9. conradcork says:

    Of course enormity is often misused to mean immensity instead of monstrous wickedness, so to that extent it might look obscure.

    OTOH if I had a hot dinner for everything I indented for in my early career, my food budget would be nil.

  10. don says:

    Also took 22A to be MI + rev LASS, but I always thought the tonic sol-fa was ‘doh’, ‘ray’, ‘me’ … , not ‘mi’.

    Failed (miserably)to solve 1A and Uncle Yap’s cryptic explanation didn’t help, so looked up the definition in Chambers. For those as stupid as ‘mi’, an ‘acrostic’ is an acronym: hence, A C(lever) R(hyme) O(r)… etc.

  11. mhl says:

    Rich, I felt similarly about those two. It’s classic Chifonie, though: easy words with unusual definitions or tough clues. In lots of occasions here it turns out I’d guessed the right answer early on but only worked out why much later…

  12. Dave Ellison says:

    12ac. Another near miss here. I thought it was “intend” for a while, but couldn’t stretch it to fit “Order”.

    23ac Curiously, BEATIT = BEAT IT and BE A TIT!

    Conradcork,I agree about ENORMITY. It’s a pet hate of mine the way such words are misused. Other common ones are cusp (used as edge) , parameter and shibboleth (Seth Finkelstein misused it in Read me first in Technology Guardian last week)

  13. conradcork says:

    Dave, I also hate words misused as their opposite like eschew for ponder over, instead of avoid, and enervated for energised instead of flaked out.

    I could go on, but Matron is coming.

  14. Dave Ellison says:

    I forgotto include BEATIT = BE AT IT, too

  15. John says:

    Which reminds me of a piece of advice I once received on a writing class –
    “eschew obfuscation”.

  16. Eileen says:

    My contribution to Pedants’ corner: disinterested for uninterested. I know it’s almost a cliche to mention it – but only because it’s so common!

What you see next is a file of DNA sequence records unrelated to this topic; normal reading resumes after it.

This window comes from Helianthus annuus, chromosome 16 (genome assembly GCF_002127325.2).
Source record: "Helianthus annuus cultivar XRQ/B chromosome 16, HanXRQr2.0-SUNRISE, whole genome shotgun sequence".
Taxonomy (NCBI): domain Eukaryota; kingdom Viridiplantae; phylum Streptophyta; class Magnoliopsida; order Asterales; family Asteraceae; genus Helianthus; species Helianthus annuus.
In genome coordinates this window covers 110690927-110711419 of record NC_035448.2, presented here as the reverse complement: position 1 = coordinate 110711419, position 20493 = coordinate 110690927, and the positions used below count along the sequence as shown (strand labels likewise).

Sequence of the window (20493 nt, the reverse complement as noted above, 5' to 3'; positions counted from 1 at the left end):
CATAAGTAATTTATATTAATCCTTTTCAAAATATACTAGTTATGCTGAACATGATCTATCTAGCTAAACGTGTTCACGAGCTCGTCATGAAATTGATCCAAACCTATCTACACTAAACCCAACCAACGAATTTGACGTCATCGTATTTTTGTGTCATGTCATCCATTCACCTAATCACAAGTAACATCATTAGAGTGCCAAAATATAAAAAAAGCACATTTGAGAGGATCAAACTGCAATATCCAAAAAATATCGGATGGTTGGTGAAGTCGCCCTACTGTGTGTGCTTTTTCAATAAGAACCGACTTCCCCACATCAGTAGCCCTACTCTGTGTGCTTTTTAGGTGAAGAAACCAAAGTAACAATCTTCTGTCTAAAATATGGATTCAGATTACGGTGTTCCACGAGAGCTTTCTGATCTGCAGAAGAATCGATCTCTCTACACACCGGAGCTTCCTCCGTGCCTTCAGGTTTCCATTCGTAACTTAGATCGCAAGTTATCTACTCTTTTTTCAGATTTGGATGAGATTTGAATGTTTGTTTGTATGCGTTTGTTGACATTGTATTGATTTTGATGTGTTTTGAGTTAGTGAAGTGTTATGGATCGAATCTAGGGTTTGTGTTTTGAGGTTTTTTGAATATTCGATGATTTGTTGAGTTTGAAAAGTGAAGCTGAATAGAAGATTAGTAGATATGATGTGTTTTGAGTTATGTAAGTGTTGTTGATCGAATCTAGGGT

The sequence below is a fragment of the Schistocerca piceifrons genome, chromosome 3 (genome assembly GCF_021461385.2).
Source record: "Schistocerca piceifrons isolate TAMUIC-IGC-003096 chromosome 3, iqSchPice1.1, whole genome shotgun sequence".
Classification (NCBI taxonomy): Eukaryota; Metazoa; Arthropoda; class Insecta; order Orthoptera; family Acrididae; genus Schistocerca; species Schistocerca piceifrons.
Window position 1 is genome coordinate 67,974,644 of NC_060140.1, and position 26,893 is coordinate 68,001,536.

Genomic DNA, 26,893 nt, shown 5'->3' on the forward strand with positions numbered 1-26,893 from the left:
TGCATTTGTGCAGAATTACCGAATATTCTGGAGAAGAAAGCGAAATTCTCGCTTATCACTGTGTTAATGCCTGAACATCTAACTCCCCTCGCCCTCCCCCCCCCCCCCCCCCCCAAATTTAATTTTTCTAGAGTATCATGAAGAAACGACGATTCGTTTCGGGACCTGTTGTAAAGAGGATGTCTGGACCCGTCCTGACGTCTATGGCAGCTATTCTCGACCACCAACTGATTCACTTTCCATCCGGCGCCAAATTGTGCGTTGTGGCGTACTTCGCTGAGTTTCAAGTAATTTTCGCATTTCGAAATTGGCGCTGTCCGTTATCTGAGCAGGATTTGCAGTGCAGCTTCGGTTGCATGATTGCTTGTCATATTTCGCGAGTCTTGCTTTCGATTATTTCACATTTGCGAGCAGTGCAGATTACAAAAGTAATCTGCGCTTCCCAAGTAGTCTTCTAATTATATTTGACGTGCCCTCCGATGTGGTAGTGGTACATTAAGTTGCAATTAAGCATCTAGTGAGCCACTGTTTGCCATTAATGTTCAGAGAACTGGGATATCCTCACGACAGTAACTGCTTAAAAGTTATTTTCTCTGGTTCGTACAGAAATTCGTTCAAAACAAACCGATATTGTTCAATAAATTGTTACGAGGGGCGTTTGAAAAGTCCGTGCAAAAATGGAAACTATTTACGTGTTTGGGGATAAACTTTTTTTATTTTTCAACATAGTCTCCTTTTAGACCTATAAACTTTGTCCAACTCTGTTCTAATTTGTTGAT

It’s sad to see that the correct use of a word is regarded as obscure or unusual!

  17. mhl says:

    conradcork: It’s surely not actually incorrect to use “enormity” to mean “vastness”, is it? According to Chambers it’s from the same root as “enormous”, is listed under that headword and “immenseness or vastness” is the third definition of “enormity” there…

    Anyway, I stand by my statement that it’s unusual to hear the word used in the “evil” sense nowadays, although I’m quite happy to admit my ignorance of that meaning before today. It’s always nice to pick up extra bits of pedantry via the crossword, though. :)

    Speaking vaguely of which, I’m reminded of this (possibly rather old?) joke:

    “Who led the pedants’ revolt?”

    “Which Tyler”

  18. muck says:

    Easiest cryptic for ages, in my opinion, but not complaining. 7ac (ACROSTIC) was brilliant!

  19. davidoff says:

    Maybe I’m in the next bed to Conradcork; I enjoyed this crossword, but found some of the definitions a bit loose…. does hope=anticipation (10ac), cold snap = bad weather (20ac), tout=tipster (4dn), dispatch=expedition (13d) and strap=tie (16dn)?

  20. Stas says:

    For 24a, the wordplay is Herod without the ‘d’, right? How exactly does ‘detailed’ indicate that?

  21. Geoff Moss says:

    Stas

    ‘detailed’ = de-tailed (ie with the tail, or last letter, removed)